“The VP/director wants me to add some bullet points on the rationale for the synergies; why don’t you take a first crack at that?” Analyst hears: My associate is a pretentious dick who thinks he's above writing text that was specifically assigned to him by the MD. Not to worry, I will just type a quick diatribe about unicorns and how if the MD has seen one, he's probably never been laid

    “Have these numbers been scrubbed?” Analyst hears: Hey I'm lazy and don't want to think about whether the EBITDA margins are trending the right way. Answer: "Sure brah... totally scrubbed."

    “You need to scrub these numbers better.” Analyst hears: Nice job fucker, you clearly didn't scrub those numbers like I asked you to. Response: "Sorry brah, really jammed up on this overnight memo... just didn't have any bandwidth, I can get to it tomorrow morning tho."

    “This is no big deal; don’t let it take you all night.” Analyst hears: This associate must think I'm an idiot even though I've been doing this longer than he has. Answer: "No worries, I'll take a stab at it." ... and not a single fuck is given that night...

    “Just throw something together fast and get some rough numbers on paper for now; we can sharpen our pencils on this later.” Analyst hears: This... verbatim... and then ponders what kind of pretentious prick would actually use the phrase "we can sharpen our pencils on this later" thinking it was actually an effective form of communication and realizes oh... they're a "B School Associate"... makes sense... An "A-to-A Associate would never pull that shit... The issuance of fucks remains at zero. And later: “This isn’t right. The right way to do this would be X, Y, and Z.” Analyst hears: I am blaming you for something that couldn't possibly have been done correctly given the timeframe, and "I'm going to give a condescending lecture because I went to B School and I know more than you. Answer: "Sorry bro, didn't have time to vet the numbers, could you please show me the appropriate methodology... oh how insightful, it seems that b school was a transformational experience and easily the best 2 party years of your life, beyond the fact that you totally know your shit cold... I am SO JEALOUS"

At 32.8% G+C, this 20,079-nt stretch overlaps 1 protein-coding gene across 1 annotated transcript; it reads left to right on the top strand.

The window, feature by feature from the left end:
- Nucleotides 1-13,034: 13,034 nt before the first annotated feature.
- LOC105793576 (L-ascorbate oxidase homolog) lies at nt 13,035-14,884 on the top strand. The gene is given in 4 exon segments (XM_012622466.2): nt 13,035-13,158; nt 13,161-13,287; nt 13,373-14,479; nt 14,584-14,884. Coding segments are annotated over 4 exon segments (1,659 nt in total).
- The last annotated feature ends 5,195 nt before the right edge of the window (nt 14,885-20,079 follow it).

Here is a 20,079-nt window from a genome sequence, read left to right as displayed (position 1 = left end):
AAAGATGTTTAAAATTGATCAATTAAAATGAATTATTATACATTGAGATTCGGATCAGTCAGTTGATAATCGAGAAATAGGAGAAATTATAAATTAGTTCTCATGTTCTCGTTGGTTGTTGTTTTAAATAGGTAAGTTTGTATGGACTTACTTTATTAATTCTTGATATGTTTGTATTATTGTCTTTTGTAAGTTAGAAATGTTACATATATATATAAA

“This took you all night? What were you doing? What about this took you so long? You should have called me before you let this take you all night.” Analyst hears: There is no way in shit my Associate could have ever done this any faster because watching him work in excel is like watching Danica Patrick attempt to win a NASCAR race

    If actually called at 1 AM: “Sounds like you know what needs to be done; let me know if I can help with anything.”Analyst hears: I am clearly not going to help out because I'm at home watching Glee reruns with my girlfriend